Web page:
restrictions that may affect the sale of the property. Any problems need to be corrected before a buyer 
can receive “good title.” 


Your ABR (Ellen) can advise you on what you’ll need to bring to closing, but typically buyers must provide: 
Payment of closing costs, Proof of insurance, Approval of inspections of the property,  (Ellen will advise you on what to bring to the closing.)


You’ll sign many documents. Rely on your buyer’s rep and your attorney to review these documents and 
answer any questions you may have. Frequently ‐used documents include: 

     Closing statement (HUD 1) – details all funds changing hands between the buyer and seller

     Truth in Lending statement –a final summary of the terms of your loan

     Mortgage note –a legal obligation to repay the lender according to stated terms

     Deed of trust – The legal transfer of ownership; gives the lender a claim against your home 
                                 if you fail to meet the terms of the mortgage note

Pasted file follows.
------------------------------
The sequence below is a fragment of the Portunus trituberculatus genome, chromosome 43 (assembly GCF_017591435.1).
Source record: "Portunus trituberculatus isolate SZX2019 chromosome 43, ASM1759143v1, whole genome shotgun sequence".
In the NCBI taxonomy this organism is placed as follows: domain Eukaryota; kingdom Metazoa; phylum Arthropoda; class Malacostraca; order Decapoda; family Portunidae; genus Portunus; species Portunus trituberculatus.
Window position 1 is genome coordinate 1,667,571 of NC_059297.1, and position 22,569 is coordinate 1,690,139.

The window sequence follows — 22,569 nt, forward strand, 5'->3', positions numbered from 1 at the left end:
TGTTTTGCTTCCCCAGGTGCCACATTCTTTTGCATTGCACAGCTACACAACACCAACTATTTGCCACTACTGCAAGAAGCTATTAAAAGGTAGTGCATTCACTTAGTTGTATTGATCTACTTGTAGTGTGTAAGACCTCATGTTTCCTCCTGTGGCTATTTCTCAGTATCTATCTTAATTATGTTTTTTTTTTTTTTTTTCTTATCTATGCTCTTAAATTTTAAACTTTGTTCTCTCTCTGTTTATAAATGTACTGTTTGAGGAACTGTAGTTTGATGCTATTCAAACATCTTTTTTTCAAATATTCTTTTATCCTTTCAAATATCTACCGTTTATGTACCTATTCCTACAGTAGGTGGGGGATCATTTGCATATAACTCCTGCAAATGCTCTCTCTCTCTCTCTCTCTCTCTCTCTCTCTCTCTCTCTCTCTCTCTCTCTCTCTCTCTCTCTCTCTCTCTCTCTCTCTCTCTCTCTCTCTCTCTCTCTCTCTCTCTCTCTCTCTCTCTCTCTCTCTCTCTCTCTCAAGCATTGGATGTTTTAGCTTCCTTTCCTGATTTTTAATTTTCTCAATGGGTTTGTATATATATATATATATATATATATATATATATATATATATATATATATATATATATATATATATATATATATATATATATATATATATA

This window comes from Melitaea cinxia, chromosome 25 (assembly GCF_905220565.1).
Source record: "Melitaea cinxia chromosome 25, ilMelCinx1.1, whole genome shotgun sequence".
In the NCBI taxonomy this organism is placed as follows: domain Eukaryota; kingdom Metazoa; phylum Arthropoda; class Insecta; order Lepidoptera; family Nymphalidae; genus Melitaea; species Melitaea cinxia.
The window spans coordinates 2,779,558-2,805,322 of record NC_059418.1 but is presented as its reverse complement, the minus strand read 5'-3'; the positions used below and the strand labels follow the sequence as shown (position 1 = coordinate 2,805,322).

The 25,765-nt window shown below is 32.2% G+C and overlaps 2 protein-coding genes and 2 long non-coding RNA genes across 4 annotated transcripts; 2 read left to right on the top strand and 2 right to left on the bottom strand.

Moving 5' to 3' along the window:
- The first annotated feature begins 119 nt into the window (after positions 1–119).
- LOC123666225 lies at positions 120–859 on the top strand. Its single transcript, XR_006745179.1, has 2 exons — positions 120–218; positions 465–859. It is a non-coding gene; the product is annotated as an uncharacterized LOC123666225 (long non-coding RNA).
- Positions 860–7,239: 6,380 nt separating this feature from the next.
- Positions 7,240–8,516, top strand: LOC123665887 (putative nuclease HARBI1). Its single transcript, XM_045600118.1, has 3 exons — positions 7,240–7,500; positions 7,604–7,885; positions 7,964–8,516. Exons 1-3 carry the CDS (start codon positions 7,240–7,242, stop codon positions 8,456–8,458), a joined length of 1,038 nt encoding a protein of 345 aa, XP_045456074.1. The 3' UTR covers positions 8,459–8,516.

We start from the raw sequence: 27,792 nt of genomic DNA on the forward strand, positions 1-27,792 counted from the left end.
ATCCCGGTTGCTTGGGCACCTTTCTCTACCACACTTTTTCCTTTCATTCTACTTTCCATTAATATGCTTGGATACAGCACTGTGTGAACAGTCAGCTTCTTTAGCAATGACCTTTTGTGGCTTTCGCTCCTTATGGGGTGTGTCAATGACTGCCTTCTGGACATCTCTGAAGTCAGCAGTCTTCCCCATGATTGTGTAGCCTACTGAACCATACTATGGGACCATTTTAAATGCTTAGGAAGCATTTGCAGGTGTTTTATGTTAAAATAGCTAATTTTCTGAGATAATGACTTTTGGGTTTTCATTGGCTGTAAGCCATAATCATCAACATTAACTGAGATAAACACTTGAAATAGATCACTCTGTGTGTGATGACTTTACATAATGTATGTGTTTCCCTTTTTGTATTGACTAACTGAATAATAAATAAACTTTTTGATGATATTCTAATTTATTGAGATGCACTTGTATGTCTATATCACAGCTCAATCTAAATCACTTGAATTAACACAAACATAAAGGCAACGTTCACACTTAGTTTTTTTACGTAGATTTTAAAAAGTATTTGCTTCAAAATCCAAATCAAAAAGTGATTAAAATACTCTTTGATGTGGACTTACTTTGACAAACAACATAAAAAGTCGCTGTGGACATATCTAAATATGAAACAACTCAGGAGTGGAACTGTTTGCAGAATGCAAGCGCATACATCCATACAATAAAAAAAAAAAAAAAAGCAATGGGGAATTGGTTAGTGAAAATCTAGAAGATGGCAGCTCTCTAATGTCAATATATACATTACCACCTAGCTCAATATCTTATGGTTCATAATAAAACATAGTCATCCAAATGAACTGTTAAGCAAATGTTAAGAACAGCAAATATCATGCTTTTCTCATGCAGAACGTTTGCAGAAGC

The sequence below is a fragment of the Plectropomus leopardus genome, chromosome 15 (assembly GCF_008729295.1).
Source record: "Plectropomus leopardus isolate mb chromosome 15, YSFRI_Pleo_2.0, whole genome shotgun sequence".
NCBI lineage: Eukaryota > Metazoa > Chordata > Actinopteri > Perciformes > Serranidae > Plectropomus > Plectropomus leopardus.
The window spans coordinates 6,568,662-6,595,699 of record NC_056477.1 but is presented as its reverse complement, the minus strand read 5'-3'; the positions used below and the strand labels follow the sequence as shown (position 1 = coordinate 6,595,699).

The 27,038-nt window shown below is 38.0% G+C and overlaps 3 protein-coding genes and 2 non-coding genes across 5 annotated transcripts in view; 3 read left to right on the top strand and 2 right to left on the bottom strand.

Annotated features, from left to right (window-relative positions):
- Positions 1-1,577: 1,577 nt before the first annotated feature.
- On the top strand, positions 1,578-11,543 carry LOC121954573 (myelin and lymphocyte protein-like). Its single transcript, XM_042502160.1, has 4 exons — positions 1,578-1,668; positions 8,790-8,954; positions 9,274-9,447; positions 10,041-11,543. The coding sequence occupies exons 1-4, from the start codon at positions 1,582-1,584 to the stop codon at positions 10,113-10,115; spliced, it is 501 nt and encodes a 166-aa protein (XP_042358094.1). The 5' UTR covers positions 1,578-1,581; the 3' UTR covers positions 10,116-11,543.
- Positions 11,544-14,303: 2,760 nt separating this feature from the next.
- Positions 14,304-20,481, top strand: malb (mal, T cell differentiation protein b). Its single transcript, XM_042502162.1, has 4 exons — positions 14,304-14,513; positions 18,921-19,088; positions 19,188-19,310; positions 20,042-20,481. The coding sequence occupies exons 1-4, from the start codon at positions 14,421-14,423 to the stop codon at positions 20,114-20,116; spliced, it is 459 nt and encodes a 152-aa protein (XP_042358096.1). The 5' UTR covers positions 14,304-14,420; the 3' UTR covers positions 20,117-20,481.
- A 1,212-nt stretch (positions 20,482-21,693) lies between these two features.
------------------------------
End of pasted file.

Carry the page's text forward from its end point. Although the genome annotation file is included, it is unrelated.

Affidavits –any binding statements by the buyer or seller

     Riders –any contract amendments that impact your rights

     Any additional documents required in your state. 

 Once all documents are signed and all monies have been paid, possession is transferred and you receive the keys to your new home. 
Be sure to keep your closing documents in a safe place for future 
reference. Some of the expenses 
associated with your home purchase are tax deductible.


Ellen Mann    
(239 )434-9021     (239) 571-4416       

Premiere Plus Realty

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Premiere Plus Realty     

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Email: Naples.Homes@yahoo.com